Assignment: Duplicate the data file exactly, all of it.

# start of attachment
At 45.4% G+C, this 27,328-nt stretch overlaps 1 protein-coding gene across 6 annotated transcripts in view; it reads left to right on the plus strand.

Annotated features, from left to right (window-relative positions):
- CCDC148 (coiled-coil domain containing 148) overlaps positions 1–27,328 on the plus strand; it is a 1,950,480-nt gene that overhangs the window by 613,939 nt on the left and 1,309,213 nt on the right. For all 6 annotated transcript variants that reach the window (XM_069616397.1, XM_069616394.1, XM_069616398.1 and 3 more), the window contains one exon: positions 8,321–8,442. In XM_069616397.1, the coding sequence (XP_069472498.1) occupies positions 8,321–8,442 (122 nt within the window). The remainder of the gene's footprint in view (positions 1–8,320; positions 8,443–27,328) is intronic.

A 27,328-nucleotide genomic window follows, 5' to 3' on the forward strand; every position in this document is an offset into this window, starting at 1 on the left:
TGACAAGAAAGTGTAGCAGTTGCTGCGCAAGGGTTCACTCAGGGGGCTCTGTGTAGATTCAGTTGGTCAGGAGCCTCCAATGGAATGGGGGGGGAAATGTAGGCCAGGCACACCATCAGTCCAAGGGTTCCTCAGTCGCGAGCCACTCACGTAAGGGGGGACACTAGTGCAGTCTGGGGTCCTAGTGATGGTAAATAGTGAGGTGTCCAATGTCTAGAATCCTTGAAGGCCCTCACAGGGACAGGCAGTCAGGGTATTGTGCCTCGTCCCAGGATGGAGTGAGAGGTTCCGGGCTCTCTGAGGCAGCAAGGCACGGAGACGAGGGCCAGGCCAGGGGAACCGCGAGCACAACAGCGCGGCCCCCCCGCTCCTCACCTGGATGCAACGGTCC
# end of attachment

At 45.4% G+C, this 27,328-nt stretch overlaps 1 protein-coding gene across 6 annotated transcripts in view; it reads left to right on the plus strand.

Annotated features, from left to right (window-relative positions):
- CCDC148 (coiled-coil domain containing 148) overlaps positions 1–27,328 on the plus strand; it is a 1,950,480-nt gene that overhangs the window by 613,939 nt on the left and 1,309,213 nt on the right. For all 6 annotated transcript variants that reach the window (XM_069616397.1, XM_069616394.1, XM_069616398.1 and 3 more), the window contains one exon: positions 8,321–8,442. In XM_069616397.1, the coding sequence (XP_069472498.1) occupies positions 8,321–8,442 (122 nt within the window). The remainder of the gene's footprint in view (positions 1–8,320; positions 8,443–27,328) is intronic.

A 27,328-nucleotide genomic window follows, 5' to 3' on the forward strand; every position in this document is an offset into this window, starting at 1 on the left:
TGACAAGAAAGTGTAGCAGTTGCTGCGCAAGGGTTCACTCAGGGGGCTCTGTGTAGATTCAGTTGGTCAGGAGCCTCCAATGGAATGGGGGGGGAAATGTAGGCCAGGCACACCATCAGTCCAAGGGTTCCTCAGTCGCGAGCCACTCACGTAAGGGGGGACACTAGTGCAGTCTGGGGTCCTAGTGATGGTAAATAGTGAGGTGTCCAATGTCTAGAATCCTTGAAGGCCCTCACAGGGACAGGCAGTCAGGGTATTGTGCCTCGTCCCAGGATGGAGTGAGAGGTTCCGGGCTCTCTGAGGCAGCAAGGCACGGAGACGAGGGCCAGGCCAGGGGAACCGCGAGCACAACAGCGCGGCCCCCCCGCTCCTCACCTGGATGCAACGGTCC